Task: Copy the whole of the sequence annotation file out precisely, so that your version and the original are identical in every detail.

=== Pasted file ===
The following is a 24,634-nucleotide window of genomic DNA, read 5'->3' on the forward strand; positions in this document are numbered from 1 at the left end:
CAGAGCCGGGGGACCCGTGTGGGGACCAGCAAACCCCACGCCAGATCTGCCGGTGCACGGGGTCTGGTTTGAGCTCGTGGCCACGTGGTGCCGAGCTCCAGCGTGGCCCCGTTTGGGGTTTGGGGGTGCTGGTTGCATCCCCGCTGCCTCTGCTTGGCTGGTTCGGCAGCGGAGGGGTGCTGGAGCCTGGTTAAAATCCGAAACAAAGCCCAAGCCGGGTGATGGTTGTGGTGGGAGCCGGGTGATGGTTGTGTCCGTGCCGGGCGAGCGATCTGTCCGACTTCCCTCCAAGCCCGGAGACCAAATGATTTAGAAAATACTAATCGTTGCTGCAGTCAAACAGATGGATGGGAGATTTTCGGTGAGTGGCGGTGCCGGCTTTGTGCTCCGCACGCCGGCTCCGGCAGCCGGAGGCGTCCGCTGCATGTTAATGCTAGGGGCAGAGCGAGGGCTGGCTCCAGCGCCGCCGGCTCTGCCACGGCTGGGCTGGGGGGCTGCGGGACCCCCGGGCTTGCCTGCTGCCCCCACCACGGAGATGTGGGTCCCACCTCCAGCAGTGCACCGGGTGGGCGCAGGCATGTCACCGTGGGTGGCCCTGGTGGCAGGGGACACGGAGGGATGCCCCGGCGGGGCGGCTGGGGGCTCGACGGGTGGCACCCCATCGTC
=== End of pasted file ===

The following is a 24,634-nucleotide window of genomic DNA, read 5'->3' on the forward strand; positions in this document are numbered from 1 at the left end:
CAGAGCCGGGGGACCCGTGTGGGGACCAGCAAACCCCACGCCAGATCTGCCGGTGCACGGGGTCTGGTTTGAGCTCGTGGCCACGTGGTGCCGAGCTCCAGCGTGGCCCCGTTTGGGGTTTGGGGGTGCTGGTTGCATCCCCGCTGCCTCTGCTTGGCTGGTTCGGCAGCGGAGGGGTGCTGGAGCCTGGTTAAAATCCGAAACAAAGCCCAAGCCGGGTGATGGTTGTGGTGGGAGCCGGGTGATGGTTGTGTCCGTGCCGGGCGAGCGATCTGTCCGACTTCCCTCCAAGCCCGGAGACCAAATGATTTAGAAAATACTAATCGTTGCTGCAGTCAAACAGATGGATGGGAGATTTTCGGTGAGTGGCGGTGCCGGCTTTGTGCTCCGCACGCCGGCTCCGGCAGCCGGAGGCGTCCGCTGCATGTTAATGCTAGGGGCAGAGCGAGGGCTGGCTCCAGCGCCGCCGGCTCTGCCACGGCTGGGCTGGGGGGCTGCGGGACCCCCGGGCTTGCCTGCTGCCCCCACCACGGAGATGTGGGTCCCACCTCCAGCAGTGCACCGGGTGGGCGCAGGCATGTCACCGTGGGTGGCCCTGGTGGCAGGGGACACGGAGGGATGCCCCGGCGGGGCGGCTGGGGGCTCGACGGGTGGCACCCCATCGTC